Just like everyone else, it’s important that people with cystinosis get the right nutrition to stay as healthy as possible. Cystinosis will affect your nutritional needs differently throughout the course of your lifetime, from onset and diagnosis through adulthood. Depending on factors like age and disease severity, different kinds of foods, drinks, or eating habits may be recommended.1

Here you can find some advice on how to handle some nutritional challenges particular to cystinosis. Always consult your doctor or healthcare professional when making a nutrition plan. Your doctor may also be able to refer you to a trained nutritionist.

Dehydration and nutrient loss

Cystinosis is the most common cause of Fanconi syndrome, a kidney disorder. If you have Fanconi syndrome, your kidneys don’t reabsorb important nutrients, which are instead passed into the urine. Without the right amounts of these nutrients and minerals, your growth may be slowed, your bones may not form properly, and you might experience excessive thirst, frequent vomiting, and poor appetite.1,2


In general, if you have Fanconi syndrome and cystinosis, it’s important to always have easy access to fresh water, because you will need larger quantities to make up for what is lost through urination.1 Do you crave salty foods? That’s normal because you’re losing so much salt through urination. In the absence of other health issues, such as dialysis, there is no need to restrict the amount of salt you consume. Potassium and phosphate supplements may also be recommended.1

Growth impairment and eating problems

Some people with cystinosis find mealtime difficult or uncomfortable because of such problems as gagging, choking, and vomiting. You might have acid reflux or find that it takes a long time to digest your food.1 If not properly managed, these difficulties can keep you from getting enough to eat. And if you don’t eat enough, chances are you won’t get enough calories, protein, and nutrients.2


Even if mealtime is uncomfortable, it’s important to find ways to get the nutrition you need. To make mealtime easier, consider replacing the standard three big meals a day with smaller, more frequent meals. Your doctor can talk to you about supplements, appetite stimulants, feeding tubes, or occupational therapy. Growth hormone may also be appropriate.1

Gastrostomy tubes (G-tubes)

If getting enough nutrition becomes a serious problem, a G-tube might be inserted into your belly.1 A G-tube allows food and medicines to be delivered directly to the stomach.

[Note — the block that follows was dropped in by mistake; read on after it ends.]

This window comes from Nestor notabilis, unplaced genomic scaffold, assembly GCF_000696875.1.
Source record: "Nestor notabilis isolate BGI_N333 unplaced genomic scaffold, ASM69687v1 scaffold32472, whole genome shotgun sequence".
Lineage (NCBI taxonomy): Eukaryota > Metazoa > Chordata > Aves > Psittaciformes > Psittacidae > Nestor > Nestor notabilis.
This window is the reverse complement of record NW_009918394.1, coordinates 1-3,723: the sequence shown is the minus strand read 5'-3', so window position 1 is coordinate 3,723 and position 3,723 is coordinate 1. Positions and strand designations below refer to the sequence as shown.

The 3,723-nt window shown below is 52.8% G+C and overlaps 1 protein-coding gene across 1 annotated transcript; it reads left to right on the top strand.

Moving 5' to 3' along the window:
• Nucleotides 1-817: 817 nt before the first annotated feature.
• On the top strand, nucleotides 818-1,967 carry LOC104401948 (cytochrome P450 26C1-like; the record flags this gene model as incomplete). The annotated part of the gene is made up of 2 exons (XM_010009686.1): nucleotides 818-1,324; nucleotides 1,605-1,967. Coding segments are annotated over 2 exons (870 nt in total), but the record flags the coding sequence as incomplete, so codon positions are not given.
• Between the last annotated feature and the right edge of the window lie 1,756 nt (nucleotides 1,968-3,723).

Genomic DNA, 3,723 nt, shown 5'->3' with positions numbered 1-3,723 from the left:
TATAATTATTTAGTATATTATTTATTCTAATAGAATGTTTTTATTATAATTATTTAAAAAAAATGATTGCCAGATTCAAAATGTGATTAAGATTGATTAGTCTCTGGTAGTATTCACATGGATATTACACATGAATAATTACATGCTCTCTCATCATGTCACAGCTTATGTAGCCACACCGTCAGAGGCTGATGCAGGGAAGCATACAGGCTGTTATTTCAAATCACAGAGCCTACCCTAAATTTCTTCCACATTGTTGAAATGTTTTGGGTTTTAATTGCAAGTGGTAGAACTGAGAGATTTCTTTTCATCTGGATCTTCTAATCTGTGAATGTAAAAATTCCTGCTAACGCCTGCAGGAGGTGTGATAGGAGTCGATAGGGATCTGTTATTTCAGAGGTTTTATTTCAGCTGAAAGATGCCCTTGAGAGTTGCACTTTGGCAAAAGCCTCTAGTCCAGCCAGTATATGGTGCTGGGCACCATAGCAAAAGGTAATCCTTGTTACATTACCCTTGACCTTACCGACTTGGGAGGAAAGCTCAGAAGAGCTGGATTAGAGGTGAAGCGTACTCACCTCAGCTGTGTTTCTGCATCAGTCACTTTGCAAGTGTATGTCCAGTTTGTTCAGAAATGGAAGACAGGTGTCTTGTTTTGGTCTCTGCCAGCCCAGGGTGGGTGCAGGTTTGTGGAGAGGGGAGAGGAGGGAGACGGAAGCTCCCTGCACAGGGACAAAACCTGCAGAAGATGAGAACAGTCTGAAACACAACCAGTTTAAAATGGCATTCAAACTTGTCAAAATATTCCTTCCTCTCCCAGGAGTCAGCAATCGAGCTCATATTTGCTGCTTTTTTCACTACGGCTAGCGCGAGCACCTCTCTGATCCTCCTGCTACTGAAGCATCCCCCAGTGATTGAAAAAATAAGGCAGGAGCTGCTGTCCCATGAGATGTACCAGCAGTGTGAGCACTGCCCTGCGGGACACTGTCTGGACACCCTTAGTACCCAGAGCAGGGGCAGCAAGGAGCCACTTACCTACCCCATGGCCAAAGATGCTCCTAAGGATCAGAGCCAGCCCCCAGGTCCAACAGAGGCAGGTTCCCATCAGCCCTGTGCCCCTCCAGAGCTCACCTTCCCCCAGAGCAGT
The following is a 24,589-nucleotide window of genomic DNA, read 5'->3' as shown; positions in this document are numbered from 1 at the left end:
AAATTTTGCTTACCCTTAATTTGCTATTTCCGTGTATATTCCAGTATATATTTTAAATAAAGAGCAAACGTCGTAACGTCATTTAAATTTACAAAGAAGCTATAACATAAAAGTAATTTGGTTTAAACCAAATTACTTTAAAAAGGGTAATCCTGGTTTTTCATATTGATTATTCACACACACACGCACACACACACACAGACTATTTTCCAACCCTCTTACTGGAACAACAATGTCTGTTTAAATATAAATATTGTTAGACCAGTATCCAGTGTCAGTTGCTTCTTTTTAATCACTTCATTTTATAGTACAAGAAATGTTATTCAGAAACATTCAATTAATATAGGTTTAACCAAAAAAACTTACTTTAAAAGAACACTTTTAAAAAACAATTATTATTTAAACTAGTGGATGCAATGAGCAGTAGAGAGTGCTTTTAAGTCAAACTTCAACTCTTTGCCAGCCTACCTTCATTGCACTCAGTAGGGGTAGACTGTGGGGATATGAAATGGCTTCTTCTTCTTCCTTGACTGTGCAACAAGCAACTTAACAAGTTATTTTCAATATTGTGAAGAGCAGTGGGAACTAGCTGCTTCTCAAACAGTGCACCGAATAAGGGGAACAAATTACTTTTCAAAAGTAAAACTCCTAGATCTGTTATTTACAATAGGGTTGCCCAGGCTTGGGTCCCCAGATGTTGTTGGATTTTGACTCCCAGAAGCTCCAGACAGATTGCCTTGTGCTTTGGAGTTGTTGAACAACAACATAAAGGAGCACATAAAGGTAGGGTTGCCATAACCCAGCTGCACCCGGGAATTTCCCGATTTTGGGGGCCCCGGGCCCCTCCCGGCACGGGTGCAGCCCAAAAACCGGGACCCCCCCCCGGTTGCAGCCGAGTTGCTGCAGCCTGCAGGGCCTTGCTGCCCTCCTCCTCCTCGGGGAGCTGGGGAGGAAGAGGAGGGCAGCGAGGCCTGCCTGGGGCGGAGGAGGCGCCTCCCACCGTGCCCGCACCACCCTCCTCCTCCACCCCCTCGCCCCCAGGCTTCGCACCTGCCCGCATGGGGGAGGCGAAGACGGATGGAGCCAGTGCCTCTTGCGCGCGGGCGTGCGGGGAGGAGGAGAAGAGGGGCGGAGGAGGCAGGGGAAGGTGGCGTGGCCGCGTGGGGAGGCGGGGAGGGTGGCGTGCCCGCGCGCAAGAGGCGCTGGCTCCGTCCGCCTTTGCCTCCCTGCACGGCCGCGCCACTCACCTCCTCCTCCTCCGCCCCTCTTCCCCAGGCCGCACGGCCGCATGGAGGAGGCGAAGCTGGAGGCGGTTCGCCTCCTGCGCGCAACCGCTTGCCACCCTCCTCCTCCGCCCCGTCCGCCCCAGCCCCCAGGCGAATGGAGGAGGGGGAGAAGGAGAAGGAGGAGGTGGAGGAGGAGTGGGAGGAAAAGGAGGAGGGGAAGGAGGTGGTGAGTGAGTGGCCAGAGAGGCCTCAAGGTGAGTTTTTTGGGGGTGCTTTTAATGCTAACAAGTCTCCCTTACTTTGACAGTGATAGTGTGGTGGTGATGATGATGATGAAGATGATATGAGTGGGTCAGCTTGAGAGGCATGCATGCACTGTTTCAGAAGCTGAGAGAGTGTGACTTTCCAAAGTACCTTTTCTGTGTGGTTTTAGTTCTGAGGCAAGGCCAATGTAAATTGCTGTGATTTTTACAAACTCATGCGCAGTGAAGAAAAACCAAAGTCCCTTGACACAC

Dialysis and diet restrictions

As cystinosis progresses, dialysis may become necessary. Dialysis helps to clean waste from the blood when kidneys can’t function properly. Dialysis presents its own dietary challenges. A diet designed for a person on dialysis limits the amount of waste that enters the body so that less needs to be removed by the procedure.3

In general, if you are on dialysis you will need to:1,3

• Eat more high-protein foods
• Limit salt, potassium, and phosphorous
• Learn how much fluid is safe to drink


A key to managing a dialysis diet is learning correct portion sizes. For example, you may be instructed to limit potassium. Fruits and vegetables contain potassium, but some may be safe to eat within certain limits. The right portion size will let you eat foods you like and receive important nutrients without compromising your treatment goals.1

While dialysis is doing the important work of cleaning the blood, it can also remove important vitamins. That’s why it’s important to take vitamins and supplements, under the advice of your doctor or other healthcare professionals, such as a dietitian.1

For more information on dialysis diets, visit

Kidney transplant

It’s common for people with cystinosis to have a kidney transplant. After a kidney transplant, many people with cystinosis begin to feel better. They may start eating more and growing at a more normal rate. However, it is also very common for patients to gain more weight than is healthy in the year or so following a kidney transplant. Gaining too much weight is linked to many other health complications, so it is best avoided.1 Talk to your physician about how to monitor post-transplant weight gain.


Patients with cystinosis who have had kidney transplants are often advised to follow “heart-healthy” diets that prevent obesity. Heart-healthy diets include lots of fruits, vegetables, and whole grains, and they limit portion sizes and unhealthy fats like butter and margarine.1


  1. Data on file, Horizon Pharma plc; 2016.
  2. Gahl WA, Thoene JG, Schneider JA. Cystinosis. N Engl J Med. 2002;347(2):111-121.
  3. The New York Times. Kidney diet: Dialysis patient overview. Available at Accessed July 21, 2015.